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If* salting newborns is a good thing, why don't we do it anymore?

This is not a "Why don't we follow the Sages' medical advice?" question. If, in fact, Ezekiel 16:4 is emphasizing how neglected we were when G-d took care of us, it would seem, at the very least, that a prophet of G-d deems it an important practice and a basic part of post-childbirth care, like cutting the umbilical cord and cleansing and swaddling the newborn.

Is there any Halachic literature encouraging (or mandating) the practice? Incidentally, is there any Halachic literature at all about what to do immediately postpartum?

*Big "IF". The thought there, though it resonates with me on an interpretive level, might be way off.

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Since you linked to my comment that "salting is a good thing", I should mention that all I meant is that salting is implicated as a good thing in the context of the verse. –  Fred Mar 22 '13 at 19:11
    
@Fred, fair enough. –  Seth J Mar 22 '13 at 19:14
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salting was a way of cleaning the baby (cf wiki.answers.com/Q/…) but the tendency now is for midwives to leave the baby and NOT clean the vernix off as it provides some anti-bacterial protection. –  Danno Mar 22 '13 at 20:41
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unepsa.org/cancun2004/PDFs/0533.pdf –  jake Mar 22 '13 at 20:55
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@Ariel, I'm going to go with their recommendation and not salt any babies. –  Seth J Mar 22 '13 at 21:21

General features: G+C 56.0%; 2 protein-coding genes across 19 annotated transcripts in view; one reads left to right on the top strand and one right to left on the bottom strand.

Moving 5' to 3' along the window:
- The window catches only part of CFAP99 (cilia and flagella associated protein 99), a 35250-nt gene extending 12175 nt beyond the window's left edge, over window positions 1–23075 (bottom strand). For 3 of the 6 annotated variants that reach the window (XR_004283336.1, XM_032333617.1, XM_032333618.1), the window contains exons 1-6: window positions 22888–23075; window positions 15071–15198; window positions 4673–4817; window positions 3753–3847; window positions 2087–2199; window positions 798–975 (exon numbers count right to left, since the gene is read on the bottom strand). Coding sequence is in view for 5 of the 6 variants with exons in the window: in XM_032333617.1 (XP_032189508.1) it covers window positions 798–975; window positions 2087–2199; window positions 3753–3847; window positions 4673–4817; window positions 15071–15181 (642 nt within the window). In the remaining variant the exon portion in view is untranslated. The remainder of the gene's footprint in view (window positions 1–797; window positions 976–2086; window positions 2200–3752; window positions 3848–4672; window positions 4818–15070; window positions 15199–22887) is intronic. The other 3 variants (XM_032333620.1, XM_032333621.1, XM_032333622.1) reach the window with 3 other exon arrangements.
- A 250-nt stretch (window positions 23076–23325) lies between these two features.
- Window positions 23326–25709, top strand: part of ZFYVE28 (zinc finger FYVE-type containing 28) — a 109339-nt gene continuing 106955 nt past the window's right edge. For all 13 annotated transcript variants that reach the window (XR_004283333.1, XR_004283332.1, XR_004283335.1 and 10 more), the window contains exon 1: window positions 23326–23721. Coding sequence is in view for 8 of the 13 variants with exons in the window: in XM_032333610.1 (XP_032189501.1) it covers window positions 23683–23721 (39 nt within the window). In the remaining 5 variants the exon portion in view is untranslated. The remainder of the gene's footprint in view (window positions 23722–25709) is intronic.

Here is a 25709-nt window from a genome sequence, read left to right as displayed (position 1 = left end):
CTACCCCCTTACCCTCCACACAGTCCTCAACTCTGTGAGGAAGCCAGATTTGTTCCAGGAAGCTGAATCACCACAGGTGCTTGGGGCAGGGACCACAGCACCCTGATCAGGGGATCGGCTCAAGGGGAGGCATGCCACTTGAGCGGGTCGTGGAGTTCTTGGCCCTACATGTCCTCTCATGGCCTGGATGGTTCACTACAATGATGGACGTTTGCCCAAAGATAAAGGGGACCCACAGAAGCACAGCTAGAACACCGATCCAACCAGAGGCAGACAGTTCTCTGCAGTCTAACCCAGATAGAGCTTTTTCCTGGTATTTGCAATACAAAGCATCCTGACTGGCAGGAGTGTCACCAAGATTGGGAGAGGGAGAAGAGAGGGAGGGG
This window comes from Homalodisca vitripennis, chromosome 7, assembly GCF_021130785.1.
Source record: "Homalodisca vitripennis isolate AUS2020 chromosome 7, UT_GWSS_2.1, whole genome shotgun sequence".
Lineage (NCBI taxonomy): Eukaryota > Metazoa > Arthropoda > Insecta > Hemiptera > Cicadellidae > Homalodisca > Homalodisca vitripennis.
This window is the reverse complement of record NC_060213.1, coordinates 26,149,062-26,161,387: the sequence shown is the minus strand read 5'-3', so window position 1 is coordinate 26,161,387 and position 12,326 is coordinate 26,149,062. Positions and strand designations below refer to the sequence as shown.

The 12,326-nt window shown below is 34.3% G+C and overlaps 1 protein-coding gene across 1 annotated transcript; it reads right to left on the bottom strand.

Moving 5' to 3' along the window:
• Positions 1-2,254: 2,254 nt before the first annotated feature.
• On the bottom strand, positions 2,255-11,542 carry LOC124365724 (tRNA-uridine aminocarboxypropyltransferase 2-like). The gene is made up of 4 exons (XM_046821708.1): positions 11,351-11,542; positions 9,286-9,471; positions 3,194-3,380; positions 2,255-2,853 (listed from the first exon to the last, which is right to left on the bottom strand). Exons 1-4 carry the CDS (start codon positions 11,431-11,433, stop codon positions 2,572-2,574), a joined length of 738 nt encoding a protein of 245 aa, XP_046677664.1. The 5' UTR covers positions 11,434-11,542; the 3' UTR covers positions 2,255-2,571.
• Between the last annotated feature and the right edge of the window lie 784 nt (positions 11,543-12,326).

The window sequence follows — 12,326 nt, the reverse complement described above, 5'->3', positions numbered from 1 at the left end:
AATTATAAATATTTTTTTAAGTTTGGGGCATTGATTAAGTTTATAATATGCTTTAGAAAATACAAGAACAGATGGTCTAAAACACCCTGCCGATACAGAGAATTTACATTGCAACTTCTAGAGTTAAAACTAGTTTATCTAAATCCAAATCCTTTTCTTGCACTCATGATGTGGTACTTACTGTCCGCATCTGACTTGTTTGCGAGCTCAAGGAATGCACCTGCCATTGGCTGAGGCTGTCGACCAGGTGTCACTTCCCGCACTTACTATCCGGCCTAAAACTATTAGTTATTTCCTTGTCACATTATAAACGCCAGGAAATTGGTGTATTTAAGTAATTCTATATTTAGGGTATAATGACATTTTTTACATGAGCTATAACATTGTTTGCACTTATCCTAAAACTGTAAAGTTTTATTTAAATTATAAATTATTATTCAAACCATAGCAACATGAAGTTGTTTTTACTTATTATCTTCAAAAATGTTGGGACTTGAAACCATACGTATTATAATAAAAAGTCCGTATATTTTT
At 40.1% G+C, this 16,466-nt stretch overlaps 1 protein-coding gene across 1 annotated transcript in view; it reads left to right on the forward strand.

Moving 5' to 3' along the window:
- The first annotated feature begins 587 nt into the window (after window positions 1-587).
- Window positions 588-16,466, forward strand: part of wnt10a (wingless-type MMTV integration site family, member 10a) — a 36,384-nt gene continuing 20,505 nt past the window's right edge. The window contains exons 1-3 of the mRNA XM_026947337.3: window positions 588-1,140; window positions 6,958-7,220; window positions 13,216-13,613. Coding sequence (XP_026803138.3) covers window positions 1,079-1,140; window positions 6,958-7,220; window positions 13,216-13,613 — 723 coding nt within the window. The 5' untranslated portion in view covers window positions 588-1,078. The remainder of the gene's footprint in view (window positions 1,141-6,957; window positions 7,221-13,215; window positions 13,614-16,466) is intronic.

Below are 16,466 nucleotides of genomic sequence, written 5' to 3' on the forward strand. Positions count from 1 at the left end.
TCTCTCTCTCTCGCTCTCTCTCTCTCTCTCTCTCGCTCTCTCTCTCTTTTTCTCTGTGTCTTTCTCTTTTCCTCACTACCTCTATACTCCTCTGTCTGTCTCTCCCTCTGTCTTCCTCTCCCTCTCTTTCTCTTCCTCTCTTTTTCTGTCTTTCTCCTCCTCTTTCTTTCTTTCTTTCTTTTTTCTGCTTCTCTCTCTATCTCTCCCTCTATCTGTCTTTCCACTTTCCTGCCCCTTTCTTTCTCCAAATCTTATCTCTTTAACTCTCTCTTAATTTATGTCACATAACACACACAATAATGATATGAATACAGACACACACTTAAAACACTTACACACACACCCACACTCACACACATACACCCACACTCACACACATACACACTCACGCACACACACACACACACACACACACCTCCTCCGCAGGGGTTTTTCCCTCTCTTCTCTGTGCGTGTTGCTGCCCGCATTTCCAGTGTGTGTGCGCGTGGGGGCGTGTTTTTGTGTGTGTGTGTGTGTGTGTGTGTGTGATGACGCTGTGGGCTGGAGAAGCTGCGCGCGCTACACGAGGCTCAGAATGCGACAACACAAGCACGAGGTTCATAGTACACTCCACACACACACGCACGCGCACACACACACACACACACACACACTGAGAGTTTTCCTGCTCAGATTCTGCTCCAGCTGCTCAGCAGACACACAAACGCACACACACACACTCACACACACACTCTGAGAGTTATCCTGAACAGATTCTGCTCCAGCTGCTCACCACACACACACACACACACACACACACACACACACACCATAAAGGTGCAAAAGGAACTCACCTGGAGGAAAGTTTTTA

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Is this a scientific question or a halachik one?

Just because salting a newborn was a good way to treat them, doesn't mean it's the only good way. If we have better ways of treating their skin we use them. To say that the prophet deems that this is the only acceptable way to treat them requires more than just a description of good care.

Today we have much better (less harsh) soaps. Older soaps had leftover lye in them which would harm the skin. If you don't wash a babies skin well, then bacteria would start to eat the leftover vernix etc. Aside from smelling really bad this could lead to an infection, and infant mortality was already bad enough.

Salt is a preservative and would stop the bacteria, at least long enough for the skin to dry and harder.

PS. Today we use baby powder, which is not so different in theory.

PPS. I too am curious about your last question, I hope you get some answers.

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The American Association of Pediatricians now advises against baby powder because it can get into the child's lungs. (See babycenter.com/…). –  Charles Koppelman Mar 22 '13 at 21:01
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